The IP Strategy of Collaboration during COVID-19 Pandemic in Taiwan

The IP Strategy of Collaboration during COVID-19 Pandemic in Taiwan

 

1. IP strategy during COVID-19 pandemic

  Since the end of 2019, the coronavirus disease called “COVID-19” has become a global pandemic. World Health Organization (WHO) has announced that COVID-19 a Public Health Emergency of International Concern (PHEIC) on Feb. 12, 2020. WHO also announced that the new corona virus pandemic is requiring substantial efforts to enable regular information sharing and research, the global community should demonstrate solidarity and cooperation.[1] Dr. Mukhisa Kituyi, the Secretary-General of United Nations Conference on Trade and Development (UNCTAD), pointed out that Collaboration is the engine of global science under COVID-19 pandemic. Global community should take the experience of Ebola outbreak in 2014-15, through global collaboration can provide opportunities both to create new knowledge and to increase the impact of research by diffusing existing knowledge, quickly and at all levels. Both “openness on data” and “open science in real time” are the key factors of improving collaboration under the crisis.[2]

  Chesbrough (2020) noted that the pandemic stimulating innovation in management of intellectual property, such as initiatives like “Open COVID Pledge” encourages companies and universities to release intellectual property for fighting against COVID-19. The IP strategy based on “Open Innovation” concept can go much further, to play an important role in recovering after the crisis.[3] There are two international famous cases in Taiwan, “National face mask production team” and “Face mask map” helped Taiwanese people to overcome the crisis lack of masks during the pandemic. Both cases show the importance of open innovation in facing the crisis, and contain the concept of IP strategy based on collaboration.

2. National face mask production team

  Because over 80% of face masks rely on imports, Taiwanese government was aware of the lack of masks when the epidemic began. Since the first COVID-19 case in Taiwan was confirmed on Jan. 21, surgical face masks were sold out in a very short time. The government banned the export of masks on Jan. 24 for controlling the shortages, but it was still a big problem that the production lines at that time could not afford the demand of Taiwanese people. Therefore, how to obtain a large number of mask production lines in a short time and ensure the supply of raw materials had become the primary issue. The government invested NT$200 million (US$6.66 million) and recruited over 100 technicians to form the team named “National face mask production team”. The national team is composed of volunteers from industry and research institutions, especially from Taiwan Machine Tool and Accessory Builders' Association (TMBA).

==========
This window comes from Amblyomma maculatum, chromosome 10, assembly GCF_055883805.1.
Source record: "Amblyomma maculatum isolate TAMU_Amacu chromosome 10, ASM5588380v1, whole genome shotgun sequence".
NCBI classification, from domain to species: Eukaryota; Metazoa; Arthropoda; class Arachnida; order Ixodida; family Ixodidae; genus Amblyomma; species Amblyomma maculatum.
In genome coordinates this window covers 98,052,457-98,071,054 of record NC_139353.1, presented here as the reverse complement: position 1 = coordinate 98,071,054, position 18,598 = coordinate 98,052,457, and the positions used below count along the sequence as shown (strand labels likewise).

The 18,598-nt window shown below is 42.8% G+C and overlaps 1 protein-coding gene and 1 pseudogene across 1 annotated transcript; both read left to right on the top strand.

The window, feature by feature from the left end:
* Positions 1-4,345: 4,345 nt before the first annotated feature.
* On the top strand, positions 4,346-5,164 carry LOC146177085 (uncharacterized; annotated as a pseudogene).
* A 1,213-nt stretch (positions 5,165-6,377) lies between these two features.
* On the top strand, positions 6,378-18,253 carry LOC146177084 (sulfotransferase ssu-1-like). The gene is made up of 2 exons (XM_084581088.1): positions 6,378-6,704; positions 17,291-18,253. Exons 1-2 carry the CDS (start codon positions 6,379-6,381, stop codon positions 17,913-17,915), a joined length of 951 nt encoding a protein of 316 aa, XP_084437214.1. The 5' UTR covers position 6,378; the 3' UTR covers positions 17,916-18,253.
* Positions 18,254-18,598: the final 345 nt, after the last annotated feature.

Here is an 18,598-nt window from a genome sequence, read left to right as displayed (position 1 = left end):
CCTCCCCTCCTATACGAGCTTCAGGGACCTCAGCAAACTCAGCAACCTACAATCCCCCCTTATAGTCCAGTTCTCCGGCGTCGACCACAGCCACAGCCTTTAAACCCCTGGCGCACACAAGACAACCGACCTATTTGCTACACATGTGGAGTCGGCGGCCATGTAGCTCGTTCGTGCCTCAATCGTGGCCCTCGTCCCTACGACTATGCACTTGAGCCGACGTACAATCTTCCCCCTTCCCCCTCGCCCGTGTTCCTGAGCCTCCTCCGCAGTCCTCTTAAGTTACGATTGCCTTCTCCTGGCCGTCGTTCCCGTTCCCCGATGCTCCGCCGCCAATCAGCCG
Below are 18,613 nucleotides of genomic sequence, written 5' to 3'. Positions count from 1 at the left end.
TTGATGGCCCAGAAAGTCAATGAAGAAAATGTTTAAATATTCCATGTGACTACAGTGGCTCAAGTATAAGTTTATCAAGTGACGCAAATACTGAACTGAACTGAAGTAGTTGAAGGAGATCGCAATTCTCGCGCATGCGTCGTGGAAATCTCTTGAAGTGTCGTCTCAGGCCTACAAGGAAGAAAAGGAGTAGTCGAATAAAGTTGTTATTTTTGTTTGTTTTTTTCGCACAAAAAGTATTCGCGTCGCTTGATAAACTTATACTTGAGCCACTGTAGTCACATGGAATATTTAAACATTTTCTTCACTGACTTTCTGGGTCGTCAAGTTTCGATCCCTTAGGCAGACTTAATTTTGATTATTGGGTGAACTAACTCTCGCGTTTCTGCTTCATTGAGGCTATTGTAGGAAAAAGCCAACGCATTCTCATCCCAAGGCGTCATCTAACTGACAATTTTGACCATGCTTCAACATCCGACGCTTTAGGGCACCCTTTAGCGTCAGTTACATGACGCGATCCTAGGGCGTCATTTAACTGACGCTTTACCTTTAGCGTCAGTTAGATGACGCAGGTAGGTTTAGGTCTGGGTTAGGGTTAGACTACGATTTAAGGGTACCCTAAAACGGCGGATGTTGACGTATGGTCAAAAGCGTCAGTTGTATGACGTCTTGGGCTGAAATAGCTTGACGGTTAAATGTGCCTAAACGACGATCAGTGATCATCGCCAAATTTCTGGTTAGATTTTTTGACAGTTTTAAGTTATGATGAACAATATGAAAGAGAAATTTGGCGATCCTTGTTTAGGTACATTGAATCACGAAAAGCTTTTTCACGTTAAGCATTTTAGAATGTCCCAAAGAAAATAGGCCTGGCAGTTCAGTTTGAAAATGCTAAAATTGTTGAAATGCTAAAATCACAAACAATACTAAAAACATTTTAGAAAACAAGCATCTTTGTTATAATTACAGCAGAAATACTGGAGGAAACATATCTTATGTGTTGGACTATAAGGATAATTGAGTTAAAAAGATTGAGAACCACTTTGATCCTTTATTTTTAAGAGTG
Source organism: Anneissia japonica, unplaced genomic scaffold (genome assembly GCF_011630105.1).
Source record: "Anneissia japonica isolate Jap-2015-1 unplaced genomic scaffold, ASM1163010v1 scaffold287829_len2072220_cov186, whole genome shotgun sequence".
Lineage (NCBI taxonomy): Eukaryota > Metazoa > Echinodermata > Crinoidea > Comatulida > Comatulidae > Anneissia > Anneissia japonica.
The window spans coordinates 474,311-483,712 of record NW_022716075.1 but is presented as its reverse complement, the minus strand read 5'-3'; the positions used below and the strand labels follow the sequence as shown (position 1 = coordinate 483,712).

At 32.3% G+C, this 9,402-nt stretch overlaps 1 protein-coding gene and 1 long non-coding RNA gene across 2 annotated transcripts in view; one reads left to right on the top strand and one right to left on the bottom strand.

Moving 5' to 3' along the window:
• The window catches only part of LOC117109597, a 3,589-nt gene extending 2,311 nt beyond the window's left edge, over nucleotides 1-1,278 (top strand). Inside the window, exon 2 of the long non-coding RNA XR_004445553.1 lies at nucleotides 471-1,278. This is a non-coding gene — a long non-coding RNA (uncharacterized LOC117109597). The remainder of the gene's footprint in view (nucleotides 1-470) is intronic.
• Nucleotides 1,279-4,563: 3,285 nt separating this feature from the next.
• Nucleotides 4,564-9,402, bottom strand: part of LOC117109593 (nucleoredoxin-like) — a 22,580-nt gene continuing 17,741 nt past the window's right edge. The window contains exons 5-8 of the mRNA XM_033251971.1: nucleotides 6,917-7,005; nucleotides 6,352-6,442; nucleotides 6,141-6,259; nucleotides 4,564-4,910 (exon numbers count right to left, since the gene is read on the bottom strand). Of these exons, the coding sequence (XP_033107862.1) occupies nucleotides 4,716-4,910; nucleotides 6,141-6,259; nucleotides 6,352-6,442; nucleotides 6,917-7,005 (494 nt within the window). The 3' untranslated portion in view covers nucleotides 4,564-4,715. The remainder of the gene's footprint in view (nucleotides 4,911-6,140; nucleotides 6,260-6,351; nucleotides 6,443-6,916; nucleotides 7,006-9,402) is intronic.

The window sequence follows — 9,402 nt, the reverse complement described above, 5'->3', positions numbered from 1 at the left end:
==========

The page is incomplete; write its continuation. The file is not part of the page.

From Feb. 5 to Mar. 5, the national team completed an estimated half a year’s workload including 62 mask production lines. And the team immediately started the second phase of work to meet the extremely large domestic demand for masks, finally they completed 92 mask production line 6 weeks[4] and continue to assist the government in anti-counterfeiting masks. The key factor for the team to complete such a large amount of work in a very short time is not only the selfless dedication of team members but they effectively utilize and share their advantages in their own industrial field. These team members are “Hidden Champions” of global supply chain, after understanding the composition and principle of each part of the mask production line, they immediately began to assign the work and contributed their skill, know-how and experience of machine tools and accessories for mask-producing collaboration.

3. Face mask map

  In additional to the national face mask production team case, the “face mask map” is another successful case of collaboration during the epidemic in Taiwan. In the beginning of the epidemic, Taiwanese people rushed to buy surgical face masks, resulting in insufficient supply of domestic masks. The government implemented face mask purchase controlling such as limiting three per day and later only two per week through the National Health Insurance Administration (NHIA). According to the rationing system, people can buy surgical face masks at NHIA-contracted pharmacies near their home. But in fact, due to the face mask distribution information was not disclosed, people often have to go to many pharmacies to buy masks. Thus, people spontaneously developed “face mask map”, combined with pharmacy locations on Google Maps and the data of inventory quantity in each pharmacies, to help people know where to buy surgical face masks.

  Taiwan’s Minister without Portfolio Audrey Tang was in collaboration with Taiwanese software engineers to develop a “real-time map” of local face mask supplies through connecting pharmacy locations on Google Maps and the data of mask inventory quantity in NHIA’s database. With the support of the NHIA database opened according to the license terms compatible with Creative Commons (CC) 4.0, the platform contains over 100 programs and applications was successfully created by public-private collaboration.[5] This platform is jointly maintained by the open community, each member of the community can actively report the updated version information of the applications. Even if the platform has retired due to the implementation of “Name-based Mask Distribution System 3.0”, the successful experience of public-private collaboration platform through “open data” and “open source software” becomes an important foundation of future development.